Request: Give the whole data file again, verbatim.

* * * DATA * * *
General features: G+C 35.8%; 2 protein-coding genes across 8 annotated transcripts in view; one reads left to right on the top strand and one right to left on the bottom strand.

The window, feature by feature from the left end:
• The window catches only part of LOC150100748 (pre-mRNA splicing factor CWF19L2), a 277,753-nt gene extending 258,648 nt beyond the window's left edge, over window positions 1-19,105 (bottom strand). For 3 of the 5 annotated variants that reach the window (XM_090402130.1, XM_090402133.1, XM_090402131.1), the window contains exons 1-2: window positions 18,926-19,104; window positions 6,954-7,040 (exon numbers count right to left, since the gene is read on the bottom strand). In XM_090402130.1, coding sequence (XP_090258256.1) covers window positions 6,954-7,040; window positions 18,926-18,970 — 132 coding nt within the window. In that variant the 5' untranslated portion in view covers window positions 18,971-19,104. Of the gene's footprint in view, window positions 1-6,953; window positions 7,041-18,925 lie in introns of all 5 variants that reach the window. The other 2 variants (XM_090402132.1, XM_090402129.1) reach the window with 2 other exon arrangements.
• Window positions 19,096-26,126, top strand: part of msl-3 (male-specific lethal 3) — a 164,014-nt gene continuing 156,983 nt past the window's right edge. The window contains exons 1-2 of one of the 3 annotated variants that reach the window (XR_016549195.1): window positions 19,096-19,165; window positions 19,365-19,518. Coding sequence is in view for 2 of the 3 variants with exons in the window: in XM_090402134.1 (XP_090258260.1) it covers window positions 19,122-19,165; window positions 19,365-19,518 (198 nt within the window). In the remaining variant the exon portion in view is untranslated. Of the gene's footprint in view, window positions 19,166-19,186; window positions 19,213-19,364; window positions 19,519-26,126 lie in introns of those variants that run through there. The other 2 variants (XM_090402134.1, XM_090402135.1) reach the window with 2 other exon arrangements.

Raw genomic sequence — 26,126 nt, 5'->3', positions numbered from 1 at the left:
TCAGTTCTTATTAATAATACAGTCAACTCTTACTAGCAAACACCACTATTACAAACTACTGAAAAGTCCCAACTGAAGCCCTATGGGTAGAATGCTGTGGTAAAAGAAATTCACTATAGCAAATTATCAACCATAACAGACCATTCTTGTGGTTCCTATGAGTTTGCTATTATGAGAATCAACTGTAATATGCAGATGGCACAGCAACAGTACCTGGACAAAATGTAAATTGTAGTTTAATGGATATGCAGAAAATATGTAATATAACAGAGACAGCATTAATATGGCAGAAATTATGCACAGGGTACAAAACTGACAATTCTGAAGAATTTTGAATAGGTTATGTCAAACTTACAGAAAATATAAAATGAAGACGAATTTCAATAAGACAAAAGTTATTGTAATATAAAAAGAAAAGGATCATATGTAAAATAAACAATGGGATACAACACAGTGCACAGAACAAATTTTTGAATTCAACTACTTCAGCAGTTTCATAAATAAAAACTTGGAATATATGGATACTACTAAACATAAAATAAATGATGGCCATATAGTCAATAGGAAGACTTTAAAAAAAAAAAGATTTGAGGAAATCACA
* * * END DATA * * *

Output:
General features: G+C 35.8%; 2 protein-coding genes across 8 annotated transcripts in view; one reads left to right on the top strand and one right to left on the bottom strand.

The window, feature by feature from the left end:
• The window catches only part of LOC150100748 (pre-mRNA splicing factor CWF19L2), a 277,753-nt gene extending 258,648 nt beyond the window's left edge, over window positions 1-19,105 (bottom strand). For 3 of the 5 annotated variants that reach the window (XM_090402130.1, XM_090402133.1, XM_090402131.1), the window contains exons 1-2: window positions 18,926-19,104; window positions 6,954-7,040 (exon numbers count right to left, since the gene is read on the bottom strand). In XM_090402130.1, coding sequence (XP_090258256.1) covers window positions 6,954-7,040; window positions 18,926-18,970 — 132 coding nt within the window. In that variant the 5' untranslated portion in view covers window positions 18,971-19,104. Of the gene's footprint in view, window positions 1-6,953; window positions 7,041-18,925 lie in introns of all 5 variants that reach the window. The other 2 variants (XM_090402132.1, XM_090402129.1) reach the window with 2 other exon arrangements.
• Window positions 19,096-26,126, top strand: part of msl-3 (male-specific lethal 3) — a 164,014-nt gene continuing 156,983 nt past the window's right edge. The window contains exons 1-2 of one of the 3 annotated variants that reach the window (XR_016549195.1): window positions 19,096-19,165; window positions 19,365-19,518. Coding sequence is in view for 2 of the 3 variants with exons in the window: in XM_090402134.1 (XP_090258260.1) it covers window positions 19,122-19,165; window positions 19,365-19,518 (198 nt within the window). In the remaining variant the exon portion in view is untranslated. Of the gene's footprint in view, window positions 19,166-19,186; window positions 19,213-19,364; window positions 19,519-26,126 lie in introns of those variants that run through there. The other 2 variants (XM_090402134.1, XM_090402135.1) reach the window with 2 other exon arrangements.

Raw genomic sequence — 26,126 nt, 5'->3', positions numbered from 1 at the left:
TCAGTTCTTATTAATAATACAGTCAACTCTTACTAGCAAACACCACTATTACAAACTACTGAAAAGTCCCAACTGAAGCCCTATGGGTAGAATGCTGTGGTAAAAGAAATTCACTATAGCAAATTATCAACCATAACAGACCATTCTTGTGGTTCCTATGAGTTTGCTATTATGAGAATCAACTGTAATATGCAGATGGCACAGCAACAGTACCTGGACAAAATGTAAATTGTAGTTTAATGGATATGCAGAAAATATGTAATATAACAGAGACAGCATTAATATGGCAGAAATTATGCACAGGGTACAAAACTGACAATTCTGAAGAATTTTGAATAGGTTATGTCAAACTTACAGAAAATATAAAATGAAGACGAATTTCAATAAGACAAAAGTTATTGTAATATAAAAAGAAAAGGATCATATGTAAAATAAACAATGGGATACAACACAGTGCACAGAACAAATTTTTGAATTCAACTACTTCAGCAGTTTCATAAATAAAAACTTGGAATATATGGATACTACTAAACATAAAATAAATGATGGCCATATAGTCAATAGGAAGACTTTAAAAAAAAAAAGATTTGAGGAAATCACA